Peter J. Richter
September 2, 2014
Employers should take note that recent initiatives by two key federal agencies signal a joint effort to facilitate employment complaints, and they may even require an employer to defend simultaneous complaints. First, the Department of Labor (DOL) announced that the Occupational Safety and Health Administration (OSHA) had entered into an agreement with the National Labor Relations Board (NLRB) to promote the filing of certain employee complaints with the NLRB. In particular, in the event that an employee’s complaint was filed too late to process under the Occupational Safety and Health Act, OSHA will take steps to notify the employee that he or she may still be able to file an unfair labor charge with the NLRB over the same conduct. For its part, on August 8, the NLRB announced that it is also taking steps to advise employees who bring charges before the NLRB that they might also want to discuss their complaints with OSHA or another branch of the DOL. According to the Memorandum issued by the NLRB’s Office of the General Counsel:
At any stage of the case intake or investigative process, a witness may divulge facts that suggest that an employer may have committed a possible violation of the safety and health provisions of the Occupational Safety and Health Act (OSH Act) or the fair wage, recordkeeping, and child labor provisions of the Fair Labor Standards Act (FLSA) . . . . If the Region believes that an employer may have violated a substantive or anti-retaliation provision of the OSH Act or the FLSA, the Board agent should notify the charging party that he or she (or their representative) has the right to file a complaint with OSHA or WHD, respectively.
See OM 14-77 OSHA Wage and Hour Referral Procedures. If successful, these new initiatives could result in employers being required to simultaneously defend complaints before different governmental agencies. Accordingly, it will be more important than ever that employers quickly and diligently respond to any employment related claim or potential claim.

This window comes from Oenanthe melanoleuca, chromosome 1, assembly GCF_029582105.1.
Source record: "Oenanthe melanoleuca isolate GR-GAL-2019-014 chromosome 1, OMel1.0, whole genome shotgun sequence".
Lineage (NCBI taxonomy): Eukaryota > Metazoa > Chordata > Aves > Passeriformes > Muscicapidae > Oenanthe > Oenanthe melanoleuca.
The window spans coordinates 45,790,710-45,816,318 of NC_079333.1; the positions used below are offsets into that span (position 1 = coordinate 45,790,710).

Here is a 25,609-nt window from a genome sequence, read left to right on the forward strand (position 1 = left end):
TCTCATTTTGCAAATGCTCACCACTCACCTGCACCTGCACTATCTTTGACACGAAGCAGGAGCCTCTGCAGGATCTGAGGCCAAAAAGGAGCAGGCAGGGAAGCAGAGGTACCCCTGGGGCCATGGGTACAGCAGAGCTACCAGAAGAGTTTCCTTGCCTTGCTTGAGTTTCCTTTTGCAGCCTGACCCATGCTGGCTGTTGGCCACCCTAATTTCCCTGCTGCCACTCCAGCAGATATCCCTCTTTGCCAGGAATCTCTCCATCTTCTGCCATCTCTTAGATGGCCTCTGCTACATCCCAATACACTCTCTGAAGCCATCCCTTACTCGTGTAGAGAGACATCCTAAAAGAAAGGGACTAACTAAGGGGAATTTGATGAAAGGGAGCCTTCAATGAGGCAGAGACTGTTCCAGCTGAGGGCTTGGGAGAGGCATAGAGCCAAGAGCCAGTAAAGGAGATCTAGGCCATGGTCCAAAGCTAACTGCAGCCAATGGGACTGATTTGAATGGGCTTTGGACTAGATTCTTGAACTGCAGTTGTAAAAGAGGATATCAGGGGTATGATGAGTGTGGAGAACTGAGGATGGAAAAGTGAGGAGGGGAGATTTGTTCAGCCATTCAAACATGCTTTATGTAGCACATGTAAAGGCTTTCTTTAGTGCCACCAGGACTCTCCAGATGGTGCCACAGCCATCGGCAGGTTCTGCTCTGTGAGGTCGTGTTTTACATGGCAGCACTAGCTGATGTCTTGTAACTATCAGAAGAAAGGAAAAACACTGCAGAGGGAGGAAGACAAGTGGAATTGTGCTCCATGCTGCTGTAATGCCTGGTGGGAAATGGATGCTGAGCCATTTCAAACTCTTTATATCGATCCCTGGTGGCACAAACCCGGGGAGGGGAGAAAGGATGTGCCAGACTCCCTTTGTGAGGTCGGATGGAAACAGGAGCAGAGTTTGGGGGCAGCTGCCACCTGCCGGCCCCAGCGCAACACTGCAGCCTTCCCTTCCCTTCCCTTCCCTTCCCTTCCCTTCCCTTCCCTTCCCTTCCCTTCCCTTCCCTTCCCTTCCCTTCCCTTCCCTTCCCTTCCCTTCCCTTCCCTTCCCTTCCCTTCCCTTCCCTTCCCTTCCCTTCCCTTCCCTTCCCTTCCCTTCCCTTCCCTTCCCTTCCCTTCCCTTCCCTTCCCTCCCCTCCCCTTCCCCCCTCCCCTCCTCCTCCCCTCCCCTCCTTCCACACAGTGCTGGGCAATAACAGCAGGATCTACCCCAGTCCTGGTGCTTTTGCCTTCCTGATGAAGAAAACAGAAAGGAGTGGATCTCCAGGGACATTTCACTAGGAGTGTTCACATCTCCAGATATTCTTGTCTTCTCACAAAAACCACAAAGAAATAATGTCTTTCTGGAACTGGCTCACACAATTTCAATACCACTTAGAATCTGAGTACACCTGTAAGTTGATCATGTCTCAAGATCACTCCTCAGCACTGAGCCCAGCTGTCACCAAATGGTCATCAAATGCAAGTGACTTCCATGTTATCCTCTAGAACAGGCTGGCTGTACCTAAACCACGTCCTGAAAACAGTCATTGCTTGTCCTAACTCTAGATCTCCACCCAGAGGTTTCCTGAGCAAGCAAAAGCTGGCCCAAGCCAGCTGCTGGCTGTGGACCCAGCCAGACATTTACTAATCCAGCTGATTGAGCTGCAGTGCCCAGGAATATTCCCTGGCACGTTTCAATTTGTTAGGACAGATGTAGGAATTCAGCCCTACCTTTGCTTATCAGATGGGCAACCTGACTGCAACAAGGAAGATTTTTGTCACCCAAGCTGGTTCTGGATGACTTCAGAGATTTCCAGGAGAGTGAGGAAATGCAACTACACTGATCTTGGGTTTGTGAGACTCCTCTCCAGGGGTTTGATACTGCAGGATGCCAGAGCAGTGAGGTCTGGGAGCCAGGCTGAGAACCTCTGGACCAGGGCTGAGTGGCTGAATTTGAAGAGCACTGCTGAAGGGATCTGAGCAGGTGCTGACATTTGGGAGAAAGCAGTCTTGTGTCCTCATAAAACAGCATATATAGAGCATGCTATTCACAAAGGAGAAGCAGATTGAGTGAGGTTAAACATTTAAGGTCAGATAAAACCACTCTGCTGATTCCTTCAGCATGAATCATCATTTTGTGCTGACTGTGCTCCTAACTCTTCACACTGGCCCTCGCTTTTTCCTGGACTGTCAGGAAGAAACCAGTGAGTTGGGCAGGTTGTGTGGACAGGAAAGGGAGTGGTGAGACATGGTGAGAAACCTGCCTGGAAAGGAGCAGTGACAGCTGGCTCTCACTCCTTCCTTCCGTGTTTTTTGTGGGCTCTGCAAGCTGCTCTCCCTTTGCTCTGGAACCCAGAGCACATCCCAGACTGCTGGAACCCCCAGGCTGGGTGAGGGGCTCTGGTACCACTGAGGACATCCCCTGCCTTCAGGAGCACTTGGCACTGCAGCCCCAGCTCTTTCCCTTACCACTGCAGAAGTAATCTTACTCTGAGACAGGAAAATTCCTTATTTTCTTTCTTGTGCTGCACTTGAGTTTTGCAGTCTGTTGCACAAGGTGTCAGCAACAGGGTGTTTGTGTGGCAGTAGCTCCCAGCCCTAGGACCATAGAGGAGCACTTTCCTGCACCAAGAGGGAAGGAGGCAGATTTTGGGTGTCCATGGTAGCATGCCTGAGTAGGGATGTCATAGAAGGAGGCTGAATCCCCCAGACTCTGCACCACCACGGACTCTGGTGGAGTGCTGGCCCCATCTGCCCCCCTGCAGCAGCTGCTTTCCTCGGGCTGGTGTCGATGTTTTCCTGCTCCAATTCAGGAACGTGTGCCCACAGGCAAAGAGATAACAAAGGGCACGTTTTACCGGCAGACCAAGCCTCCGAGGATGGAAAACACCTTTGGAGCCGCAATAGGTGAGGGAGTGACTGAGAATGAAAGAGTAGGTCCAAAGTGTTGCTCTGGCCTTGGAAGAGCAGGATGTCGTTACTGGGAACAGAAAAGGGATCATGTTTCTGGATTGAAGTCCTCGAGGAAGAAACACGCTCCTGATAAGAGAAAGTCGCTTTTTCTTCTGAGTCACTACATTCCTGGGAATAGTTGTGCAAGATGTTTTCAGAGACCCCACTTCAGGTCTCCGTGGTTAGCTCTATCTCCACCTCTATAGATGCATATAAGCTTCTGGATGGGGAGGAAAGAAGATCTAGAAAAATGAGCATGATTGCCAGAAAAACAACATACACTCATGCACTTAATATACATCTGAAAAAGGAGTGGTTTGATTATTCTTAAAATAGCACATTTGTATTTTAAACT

If you have any questions about how the information in this article may affect you or your business, please contact Peter Richter at firstname.lastname@example.org or (608) 257‑2281 or your Stroud attorney.
DISCLAIMER: The information in this article is provided for general informational purposes only, is not necessarily updated to account for changes in the law, and should not be considered tax or legal advice. This article is not intended to create, nor does the receipt of it constitute, an attorney-client relationship. You should consult with your own legal and/or financial advisors for legal and tax advice tailored to your specific circumstances.
Thank you for contacting Stroud, Willink & Howard, LLC, via our website. We have included this notice to inform you that any communication with us through this website does not constitute or create an attorney-client relationship with us. Please note that we cannot act as your attorney or provide you with any legal advice until we know that doing so will not create a conflict of interest. Until we have agreed to represent you, anything you send us will not be confidential or privileged, and you should not send sensitive or confidential information through this website.
By clicking "Submit" below, you agree that our review of any information you send to us will not create a lawyer-client relationship with us, and you recognize that our review of your information, even if it is highly sensitive and even if it is transmitted in a good faith effort to retain us, does not preclude us from representing another party directly adverse to you, even in a matter where that information could and will be used against you. If you would like to discuss the possibility of potential legal representation, you may request a consultation by e-mail or by calling our office.